Media has always played a significant role in shaping the course of politics and its freedom to report is critical to a democratic society.
Recent events and subsequent reactions to them should lead to a serious review and discussion pertaining to the freedom of expression right enjoyed by media in democratic countries.
Prior to the release of a comedy based on the assignation of the leader of Korea, a cyber attack on the producer of the movie took place.
The perpetrator behind the cyber attacks released embarrassing emails that in addition to other private information, contained salacious details on various stars employed by the studio.
Furthermore, the perpetrator threatened harm to movie goers if the movie was released.
As a result, the studio canceled the release.
Understandably, social media and 24/7 cable broadcast news went into overdrive when the studio canceled the scheduled release.
President Obama, who announced North Korea was behind the cyber attacks, imposed additional targeted sanctions on that country.
The horrific dual terrorist actions in France where separate gunmen targeted employees of the satirical publication Charlie Hebdo and shoppers in a Jewish grocery store, resulted in even more coverage on the importance of freedom of the press.
The victims of the Charlie Hebdo shootings were done by the hands of two terrorists. Immediate speculation by media was repeated satirical defamation of their prophet Mohamed by the publication led to the terrorists opening fire during an editorial meeting.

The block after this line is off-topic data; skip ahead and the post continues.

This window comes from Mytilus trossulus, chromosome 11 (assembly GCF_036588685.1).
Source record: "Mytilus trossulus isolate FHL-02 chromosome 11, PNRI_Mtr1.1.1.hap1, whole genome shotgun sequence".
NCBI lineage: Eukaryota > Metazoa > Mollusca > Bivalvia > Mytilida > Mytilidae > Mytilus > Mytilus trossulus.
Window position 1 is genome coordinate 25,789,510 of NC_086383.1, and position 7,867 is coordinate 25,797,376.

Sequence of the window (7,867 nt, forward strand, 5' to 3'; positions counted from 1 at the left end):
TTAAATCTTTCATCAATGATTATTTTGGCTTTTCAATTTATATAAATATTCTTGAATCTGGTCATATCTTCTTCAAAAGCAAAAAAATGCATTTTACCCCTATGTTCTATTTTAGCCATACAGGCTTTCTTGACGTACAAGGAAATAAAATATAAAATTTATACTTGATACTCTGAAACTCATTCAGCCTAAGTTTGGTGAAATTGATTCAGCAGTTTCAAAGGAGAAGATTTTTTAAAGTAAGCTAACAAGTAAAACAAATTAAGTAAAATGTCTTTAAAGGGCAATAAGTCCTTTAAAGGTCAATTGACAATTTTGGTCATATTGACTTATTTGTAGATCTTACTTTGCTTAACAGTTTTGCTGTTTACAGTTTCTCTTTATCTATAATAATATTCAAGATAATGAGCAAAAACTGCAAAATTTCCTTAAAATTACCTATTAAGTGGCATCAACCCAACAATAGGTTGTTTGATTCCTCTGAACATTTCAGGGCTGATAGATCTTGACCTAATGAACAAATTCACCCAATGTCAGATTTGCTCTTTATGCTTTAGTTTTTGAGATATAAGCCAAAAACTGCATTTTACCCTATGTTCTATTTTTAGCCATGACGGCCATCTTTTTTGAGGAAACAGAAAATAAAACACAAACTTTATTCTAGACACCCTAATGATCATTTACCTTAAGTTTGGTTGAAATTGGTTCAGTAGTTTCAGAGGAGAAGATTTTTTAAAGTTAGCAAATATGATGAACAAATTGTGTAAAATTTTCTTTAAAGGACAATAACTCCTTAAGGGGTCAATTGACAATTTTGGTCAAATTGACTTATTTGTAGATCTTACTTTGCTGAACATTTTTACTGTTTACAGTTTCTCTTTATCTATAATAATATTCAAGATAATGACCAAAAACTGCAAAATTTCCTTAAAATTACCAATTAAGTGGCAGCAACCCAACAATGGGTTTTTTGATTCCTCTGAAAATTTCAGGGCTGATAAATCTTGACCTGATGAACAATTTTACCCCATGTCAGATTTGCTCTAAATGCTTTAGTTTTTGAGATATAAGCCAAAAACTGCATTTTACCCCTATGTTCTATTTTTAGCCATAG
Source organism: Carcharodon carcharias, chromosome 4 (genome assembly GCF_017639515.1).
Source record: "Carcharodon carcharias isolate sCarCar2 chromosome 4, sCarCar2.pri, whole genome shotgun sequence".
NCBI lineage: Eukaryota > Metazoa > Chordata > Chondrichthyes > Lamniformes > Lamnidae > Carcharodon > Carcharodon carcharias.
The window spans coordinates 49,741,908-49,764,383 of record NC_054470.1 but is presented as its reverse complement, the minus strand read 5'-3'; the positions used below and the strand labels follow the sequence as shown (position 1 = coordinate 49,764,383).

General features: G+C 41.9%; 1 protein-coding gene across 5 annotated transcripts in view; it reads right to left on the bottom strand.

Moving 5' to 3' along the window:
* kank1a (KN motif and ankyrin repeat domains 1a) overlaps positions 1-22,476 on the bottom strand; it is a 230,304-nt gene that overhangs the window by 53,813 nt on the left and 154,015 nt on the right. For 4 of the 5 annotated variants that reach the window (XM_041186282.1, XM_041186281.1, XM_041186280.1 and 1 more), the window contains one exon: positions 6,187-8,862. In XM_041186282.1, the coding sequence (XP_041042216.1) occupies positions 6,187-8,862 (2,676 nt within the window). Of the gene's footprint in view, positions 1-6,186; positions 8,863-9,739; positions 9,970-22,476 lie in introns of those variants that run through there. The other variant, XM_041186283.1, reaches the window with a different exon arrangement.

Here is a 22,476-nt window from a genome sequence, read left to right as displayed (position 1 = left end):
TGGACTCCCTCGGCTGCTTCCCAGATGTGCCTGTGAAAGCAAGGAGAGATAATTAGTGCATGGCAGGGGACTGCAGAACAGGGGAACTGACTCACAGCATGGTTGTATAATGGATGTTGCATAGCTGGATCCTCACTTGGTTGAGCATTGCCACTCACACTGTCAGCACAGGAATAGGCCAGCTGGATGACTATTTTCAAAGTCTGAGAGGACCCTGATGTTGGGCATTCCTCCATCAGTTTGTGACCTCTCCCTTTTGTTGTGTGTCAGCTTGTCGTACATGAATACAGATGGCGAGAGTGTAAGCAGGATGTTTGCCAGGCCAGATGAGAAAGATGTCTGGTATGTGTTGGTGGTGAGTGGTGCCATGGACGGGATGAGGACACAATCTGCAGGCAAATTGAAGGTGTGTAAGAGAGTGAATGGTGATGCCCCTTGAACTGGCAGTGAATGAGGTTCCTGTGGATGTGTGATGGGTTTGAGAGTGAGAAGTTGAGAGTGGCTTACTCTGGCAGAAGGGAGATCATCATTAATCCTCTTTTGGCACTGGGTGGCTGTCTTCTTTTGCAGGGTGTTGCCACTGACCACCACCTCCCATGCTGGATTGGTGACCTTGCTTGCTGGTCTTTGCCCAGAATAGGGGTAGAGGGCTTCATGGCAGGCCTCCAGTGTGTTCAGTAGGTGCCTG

The shooting of a police officer and several shoppers at a Jewish market was done by apparently a lone gunman, a terrorist who claimed allegiance to “ISIS”.
Defending freedom of speech has a long history in the United States.
However parameters surrounding freedom of speech have evolved in the U.S. with judicial decisions attempting to bring definition.
For instance, an individual does not have the right to yell “Fire” in a crowded movie theater.
The right to peacefully assemble has been upheld with a caveat an individual does not have the right to incite a riot.
Defamation of character of an individual by the media also has numerous case law decisions attempting to define what is acceptable.
For instance, public officials or individuals well known by the public are more or less, fair game for commentary, malicious slander an exception.
Part of the history of the media in America includes a dark period when sensational driven media were branded by the term “yellow journalism”.
A slapstick movie on an attempted assignation of the leader of North Korea is not a movie I would go see.
Nor, have I any interest in viewing cartoons lambasting a religious leader.
Yet, the rights of the Fourth Estate are paramount for civilized societies and should always be protected from any assault.
However, just as what transpired after “yellow journalism” gave media a bad name, perhaps it is again time for serious discussion on what is responsible journalism in traditional media and social media.